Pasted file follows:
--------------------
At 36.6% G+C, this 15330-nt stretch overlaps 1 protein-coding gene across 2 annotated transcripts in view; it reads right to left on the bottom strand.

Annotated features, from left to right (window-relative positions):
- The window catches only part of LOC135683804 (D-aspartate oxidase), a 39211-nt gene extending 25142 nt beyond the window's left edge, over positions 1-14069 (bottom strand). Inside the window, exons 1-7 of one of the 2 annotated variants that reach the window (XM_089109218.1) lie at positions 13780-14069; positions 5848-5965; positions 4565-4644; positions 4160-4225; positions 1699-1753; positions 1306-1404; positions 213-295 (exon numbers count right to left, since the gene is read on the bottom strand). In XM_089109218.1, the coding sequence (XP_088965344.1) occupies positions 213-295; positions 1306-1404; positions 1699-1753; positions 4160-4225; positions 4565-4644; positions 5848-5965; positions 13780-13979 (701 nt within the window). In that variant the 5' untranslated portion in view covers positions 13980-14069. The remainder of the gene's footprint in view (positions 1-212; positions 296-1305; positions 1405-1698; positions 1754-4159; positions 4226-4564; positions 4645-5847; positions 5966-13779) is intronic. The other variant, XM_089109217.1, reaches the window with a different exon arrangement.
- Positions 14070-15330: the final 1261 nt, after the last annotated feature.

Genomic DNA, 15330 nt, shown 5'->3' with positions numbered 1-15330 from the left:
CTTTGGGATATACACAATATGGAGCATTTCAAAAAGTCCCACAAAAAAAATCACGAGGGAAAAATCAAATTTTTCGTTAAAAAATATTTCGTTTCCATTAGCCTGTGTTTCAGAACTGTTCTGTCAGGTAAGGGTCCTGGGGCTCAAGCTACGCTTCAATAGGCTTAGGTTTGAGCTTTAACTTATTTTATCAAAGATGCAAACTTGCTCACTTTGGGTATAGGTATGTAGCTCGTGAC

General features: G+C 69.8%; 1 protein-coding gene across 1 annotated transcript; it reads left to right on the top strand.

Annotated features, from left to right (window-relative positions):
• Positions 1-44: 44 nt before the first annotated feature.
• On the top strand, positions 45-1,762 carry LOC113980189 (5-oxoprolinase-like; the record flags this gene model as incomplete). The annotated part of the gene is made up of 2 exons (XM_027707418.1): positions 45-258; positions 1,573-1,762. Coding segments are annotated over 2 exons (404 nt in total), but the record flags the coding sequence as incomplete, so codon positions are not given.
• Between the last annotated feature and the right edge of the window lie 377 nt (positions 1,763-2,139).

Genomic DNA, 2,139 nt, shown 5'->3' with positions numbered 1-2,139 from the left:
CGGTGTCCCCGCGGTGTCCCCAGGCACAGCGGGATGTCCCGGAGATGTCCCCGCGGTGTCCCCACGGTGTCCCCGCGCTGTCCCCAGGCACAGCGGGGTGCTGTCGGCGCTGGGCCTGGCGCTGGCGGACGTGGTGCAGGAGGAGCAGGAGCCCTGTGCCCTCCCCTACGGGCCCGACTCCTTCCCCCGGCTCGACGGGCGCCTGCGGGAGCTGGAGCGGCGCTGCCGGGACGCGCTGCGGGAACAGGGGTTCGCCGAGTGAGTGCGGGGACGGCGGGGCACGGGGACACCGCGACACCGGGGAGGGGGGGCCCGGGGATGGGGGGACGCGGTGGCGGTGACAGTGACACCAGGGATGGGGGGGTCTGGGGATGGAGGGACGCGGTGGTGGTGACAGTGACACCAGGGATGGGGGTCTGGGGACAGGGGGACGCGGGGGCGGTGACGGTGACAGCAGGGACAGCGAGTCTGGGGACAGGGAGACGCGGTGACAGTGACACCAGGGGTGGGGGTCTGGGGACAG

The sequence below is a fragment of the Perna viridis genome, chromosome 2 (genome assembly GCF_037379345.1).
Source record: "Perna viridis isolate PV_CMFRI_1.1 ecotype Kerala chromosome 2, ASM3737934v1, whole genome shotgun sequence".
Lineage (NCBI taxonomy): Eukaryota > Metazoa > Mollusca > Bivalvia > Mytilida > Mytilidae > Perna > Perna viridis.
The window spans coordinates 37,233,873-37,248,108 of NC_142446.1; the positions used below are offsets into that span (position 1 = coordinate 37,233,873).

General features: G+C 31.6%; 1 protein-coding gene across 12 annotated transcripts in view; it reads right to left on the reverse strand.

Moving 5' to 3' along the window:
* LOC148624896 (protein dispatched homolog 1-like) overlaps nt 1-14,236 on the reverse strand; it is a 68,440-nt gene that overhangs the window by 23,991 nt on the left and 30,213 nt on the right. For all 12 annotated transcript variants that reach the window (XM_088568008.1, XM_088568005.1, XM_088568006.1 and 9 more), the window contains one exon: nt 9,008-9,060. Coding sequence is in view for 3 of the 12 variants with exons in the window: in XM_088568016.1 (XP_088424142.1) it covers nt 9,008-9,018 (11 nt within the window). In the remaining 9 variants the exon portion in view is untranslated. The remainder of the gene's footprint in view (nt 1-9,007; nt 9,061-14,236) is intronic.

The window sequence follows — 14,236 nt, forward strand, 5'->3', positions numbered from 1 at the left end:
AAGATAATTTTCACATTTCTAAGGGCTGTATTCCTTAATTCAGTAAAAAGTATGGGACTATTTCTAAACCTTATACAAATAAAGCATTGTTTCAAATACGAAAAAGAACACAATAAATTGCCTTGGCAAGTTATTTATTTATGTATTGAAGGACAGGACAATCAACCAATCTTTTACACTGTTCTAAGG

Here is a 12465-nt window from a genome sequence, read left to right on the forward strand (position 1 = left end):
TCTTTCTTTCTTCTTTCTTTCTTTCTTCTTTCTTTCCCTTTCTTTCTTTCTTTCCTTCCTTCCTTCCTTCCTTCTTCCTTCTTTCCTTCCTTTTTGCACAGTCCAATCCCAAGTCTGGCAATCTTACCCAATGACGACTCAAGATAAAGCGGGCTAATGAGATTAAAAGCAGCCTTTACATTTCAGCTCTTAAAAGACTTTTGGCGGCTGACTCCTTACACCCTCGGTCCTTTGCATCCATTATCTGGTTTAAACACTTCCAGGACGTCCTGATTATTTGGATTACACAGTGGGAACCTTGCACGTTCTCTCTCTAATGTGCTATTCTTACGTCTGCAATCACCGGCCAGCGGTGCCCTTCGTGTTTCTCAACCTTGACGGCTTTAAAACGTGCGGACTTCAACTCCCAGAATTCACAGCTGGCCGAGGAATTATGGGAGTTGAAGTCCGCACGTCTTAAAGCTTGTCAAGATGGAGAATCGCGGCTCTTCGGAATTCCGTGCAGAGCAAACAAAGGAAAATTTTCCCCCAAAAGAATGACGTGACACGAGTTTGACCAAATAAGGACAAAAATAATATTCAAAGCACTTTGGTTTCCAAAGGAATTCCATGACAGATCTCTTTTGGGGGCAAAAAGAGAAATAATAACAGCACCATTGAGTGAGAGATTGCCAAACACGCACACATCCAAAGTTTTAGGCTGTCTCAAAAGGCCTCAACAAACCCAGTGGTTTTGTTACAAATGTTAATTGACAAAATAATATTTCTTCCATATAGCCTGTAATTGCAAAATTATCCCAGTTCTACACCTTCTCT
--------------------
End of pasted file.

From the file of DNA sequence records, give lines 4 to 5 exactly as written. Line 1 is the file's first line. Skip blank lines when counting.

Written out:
- Positions 14070-15330: the final 1261 nt, after the last annotated feature.

Genomic DNA, 15330 nt, shown 5'->3' with positions numbered 1-15330 from the left: